Detroit LionsThe Lions looked like a different team during the first organized team activity they opened to the media, and not only because they have added so many players to the roster. They also have gotten back several players from injuries, at least on a limited basis.
Quarterback Matthew Stafford went through all team drills after having clean-up knee surgery at the end of the season. Right guard Stephen Peterman returned to his starting spot after finishing last season on injured reserve with an ankle problem.
That was expected. What wasn't expected was seeing tight end Brandon Pettigrew, running back Kevin Smith and cornerback Jack Williams on the field. All three suffered torn ACLs the second half of last season.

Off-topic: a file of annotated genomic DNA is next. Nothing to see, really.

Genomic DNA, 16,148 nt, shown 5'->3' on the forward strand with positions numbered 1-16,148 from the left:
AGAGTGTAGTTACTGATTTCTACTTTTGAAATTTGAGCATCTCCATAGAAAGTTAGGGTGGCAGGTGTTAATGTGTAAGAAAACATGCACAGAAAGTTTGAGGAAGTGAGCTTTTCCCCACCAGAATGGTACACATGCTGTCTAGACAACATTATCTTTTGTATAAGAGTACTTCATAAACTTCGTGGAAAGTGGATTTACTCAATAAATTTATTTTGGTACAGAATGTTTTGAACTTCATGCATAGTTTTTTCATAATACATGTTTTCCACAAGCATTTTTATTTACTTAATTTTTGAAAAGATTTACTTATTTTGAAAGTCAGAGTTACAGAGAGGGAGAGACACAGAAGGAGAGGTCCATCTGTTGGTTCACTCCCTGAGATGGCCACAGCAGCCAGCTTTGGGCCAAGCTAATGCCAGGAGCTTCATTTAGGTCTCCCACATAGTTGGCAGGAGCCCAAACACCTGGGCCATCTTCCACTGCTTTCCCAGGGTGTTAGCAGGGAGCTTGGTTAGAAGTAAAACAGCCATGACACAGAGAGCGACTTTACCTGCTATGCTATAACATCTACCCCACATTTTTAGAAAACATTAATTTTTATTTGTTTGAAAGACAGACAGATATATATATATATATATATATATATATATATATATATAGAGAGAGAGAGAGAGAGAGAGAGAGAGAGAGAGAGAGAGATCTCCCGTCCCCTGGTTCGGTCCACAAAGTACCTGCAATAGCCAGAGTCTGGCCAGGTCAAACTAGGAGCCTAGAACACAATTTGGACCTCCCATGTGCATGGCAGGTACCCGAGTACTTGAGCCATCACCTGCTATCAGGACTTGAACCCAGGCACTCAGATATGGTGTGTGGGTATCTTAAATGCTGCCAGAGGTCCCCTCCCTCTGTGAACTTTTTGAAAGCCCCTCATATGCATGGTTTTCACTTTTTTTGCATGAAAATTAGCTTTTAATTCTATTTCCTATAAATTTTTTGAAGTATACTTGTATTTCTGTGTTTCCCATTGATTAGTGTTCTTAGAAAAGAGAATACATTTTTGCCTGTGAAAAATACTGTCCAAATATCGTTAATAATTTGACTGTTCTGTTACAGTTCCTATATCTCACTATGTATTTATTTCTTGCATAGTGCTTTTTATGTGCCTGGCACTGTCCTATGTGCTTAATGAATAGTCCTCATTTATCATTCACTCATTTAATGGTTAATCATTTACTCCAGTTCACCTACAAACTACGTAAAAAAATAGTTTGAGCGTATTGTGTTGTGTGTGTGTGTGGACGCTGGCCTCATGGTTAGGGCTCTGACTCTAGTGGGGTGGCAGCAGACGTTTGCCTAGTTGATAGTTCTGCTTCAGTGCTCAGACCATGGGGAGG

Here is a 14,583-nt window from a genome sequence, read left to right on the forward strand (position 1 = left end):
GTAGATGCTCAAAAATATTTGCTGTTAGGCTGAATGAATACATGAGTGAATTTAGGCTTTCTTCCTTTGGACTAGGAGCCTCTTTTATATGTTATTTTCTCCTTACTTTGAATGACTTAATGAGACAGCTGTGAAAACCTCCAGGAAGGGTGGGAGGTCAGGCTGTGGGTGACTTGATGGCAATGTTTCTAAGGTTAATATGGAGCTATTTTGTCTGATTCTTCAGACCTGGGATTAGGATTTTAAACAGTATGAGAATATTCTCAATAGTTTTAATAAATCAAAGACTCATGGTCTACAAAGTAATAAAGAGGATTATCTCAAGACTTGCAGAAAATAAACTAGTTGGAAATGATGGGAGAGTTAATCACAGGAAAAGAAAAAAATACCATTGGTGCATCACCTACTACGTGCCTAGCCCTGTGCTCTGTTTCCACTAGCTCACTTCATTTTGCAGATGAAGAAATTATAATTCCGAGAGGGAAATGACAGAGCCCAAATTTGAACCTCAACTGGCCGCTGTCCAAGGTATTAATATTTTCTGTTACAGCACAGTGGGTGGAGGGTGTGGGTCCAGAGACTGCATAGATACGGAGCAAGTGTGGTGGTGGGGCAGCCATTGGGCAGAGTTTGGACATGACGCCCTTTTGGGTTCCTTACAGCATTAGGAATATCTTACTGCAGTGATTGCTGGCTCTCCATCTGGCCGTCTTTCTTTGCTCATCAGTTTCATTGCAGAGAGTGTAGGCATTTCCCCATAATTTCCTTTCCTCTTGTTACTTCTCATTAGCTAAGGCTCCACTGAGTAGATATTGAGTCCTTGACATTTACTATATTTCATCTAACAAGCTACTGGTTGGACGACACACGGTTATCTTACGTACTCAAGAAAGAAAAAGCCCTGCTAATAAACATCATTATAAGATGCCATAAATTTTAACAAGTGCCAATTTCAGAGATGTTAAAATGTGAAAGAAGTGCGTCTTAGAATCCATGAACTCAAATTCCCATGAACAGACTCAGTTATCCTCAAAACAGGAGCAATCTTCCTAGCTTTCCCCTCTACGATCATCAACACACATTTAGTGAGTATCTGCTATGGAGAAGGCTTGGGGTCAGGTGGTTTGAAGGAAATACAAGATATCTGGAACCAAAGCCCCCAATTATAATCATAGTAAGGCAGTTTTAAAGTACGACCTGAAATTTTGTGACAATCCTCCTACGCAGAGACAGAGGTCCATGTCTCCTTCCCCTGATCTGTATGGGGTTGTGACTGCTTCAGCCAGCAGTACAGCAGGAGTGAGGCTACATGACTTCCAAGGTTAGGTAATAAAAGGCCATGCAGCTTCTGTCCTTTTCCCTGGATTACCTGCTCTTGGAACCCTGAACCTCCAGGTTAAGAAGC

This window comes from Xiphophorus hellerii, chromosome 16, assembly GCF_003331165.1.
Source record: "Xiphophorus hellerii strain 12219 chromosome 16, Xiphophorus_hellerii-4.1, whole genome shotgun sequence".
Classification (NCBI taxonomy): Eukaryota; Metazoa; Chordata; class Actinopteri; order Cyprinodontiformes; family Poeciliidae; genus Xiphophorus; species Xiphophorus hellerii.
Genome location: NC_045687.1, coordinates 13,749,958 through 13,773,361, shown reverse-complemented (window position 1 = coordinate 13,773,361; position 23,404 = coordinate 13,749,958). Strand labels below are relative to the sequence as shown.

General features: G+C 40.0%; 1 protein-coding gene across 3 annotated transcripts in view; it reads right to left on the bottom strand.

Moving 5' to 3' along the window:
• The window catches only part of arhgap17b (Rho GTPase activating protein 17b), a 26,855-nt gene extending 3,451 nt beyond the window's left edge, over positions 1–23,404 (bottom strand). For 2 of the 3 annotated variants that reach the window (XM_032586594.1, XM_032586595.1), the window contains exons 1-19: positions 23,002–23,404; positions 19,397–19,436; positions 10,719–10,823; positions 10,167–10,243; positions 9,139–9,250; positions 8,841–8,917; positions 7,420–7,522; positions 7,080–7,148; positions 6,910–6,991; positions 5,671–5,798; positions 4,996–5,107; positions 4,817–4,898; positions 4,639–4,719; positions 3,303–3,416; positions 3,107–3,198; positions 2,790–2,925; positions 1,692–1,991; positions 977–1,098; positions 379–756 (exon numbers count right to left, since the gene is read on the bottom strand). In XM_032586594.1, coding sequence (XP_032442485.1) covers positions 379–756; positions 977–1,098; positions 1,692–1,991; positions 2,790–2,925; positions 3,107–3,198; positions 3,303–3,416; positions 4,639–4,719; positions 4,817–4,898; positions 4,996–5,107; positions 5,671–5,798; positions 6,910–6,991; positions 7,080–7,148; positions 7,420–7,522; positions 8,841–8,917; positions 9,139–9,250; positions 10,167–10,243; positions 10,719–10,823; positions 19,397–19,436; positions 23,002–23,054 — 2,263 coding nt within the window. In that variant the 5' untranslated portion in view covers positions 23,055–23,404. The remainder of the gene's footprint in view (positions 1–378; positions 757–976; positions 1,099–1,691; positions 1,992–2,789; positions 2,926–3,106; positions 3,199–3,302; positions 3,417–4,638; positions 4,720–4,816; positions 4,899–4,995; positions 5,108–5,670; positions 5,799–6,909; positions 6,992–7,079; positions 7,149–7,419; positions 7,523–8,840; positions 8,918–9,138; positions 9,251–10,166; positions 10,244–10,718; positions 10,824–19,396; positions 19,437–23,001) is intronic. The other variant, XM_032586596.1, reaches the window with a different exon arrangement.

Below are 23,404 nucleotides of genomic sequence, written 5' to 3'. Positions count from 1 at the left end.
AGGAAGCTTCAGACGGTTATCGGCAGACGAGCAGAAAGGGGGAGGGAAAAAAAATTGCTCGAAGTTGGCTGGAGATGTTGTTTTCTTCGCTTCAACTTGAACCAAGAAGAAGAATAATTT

"Those guys are starting to do individual-type drills and stuff like that," coach Jim Schwartz said. "They're still not even close to being cleared for team work and competitive stuff.
"They're not right in the middle of a long-term rehab. They're probably more past the middle. But they've still got a long way to go. They've done well in their rehabs. There's been no setbacks. Hopefully by the time training camp comes, they'll be able to be on the field and not have very many limitations."
Pettigrew said he started running about a month ago and had been cleared to "start amping it up a little bit." He tore the ACL in his left knee after tearing the one in his right knee in high school.
"As far as coming back, I may be coming back a little bit quicker, stability-wise maybe a little better, a little bit faster," Pettigrew said. "But I'm still taking it easy, not rushing at all."
Smith said his injury might end up as a blessing in disguise.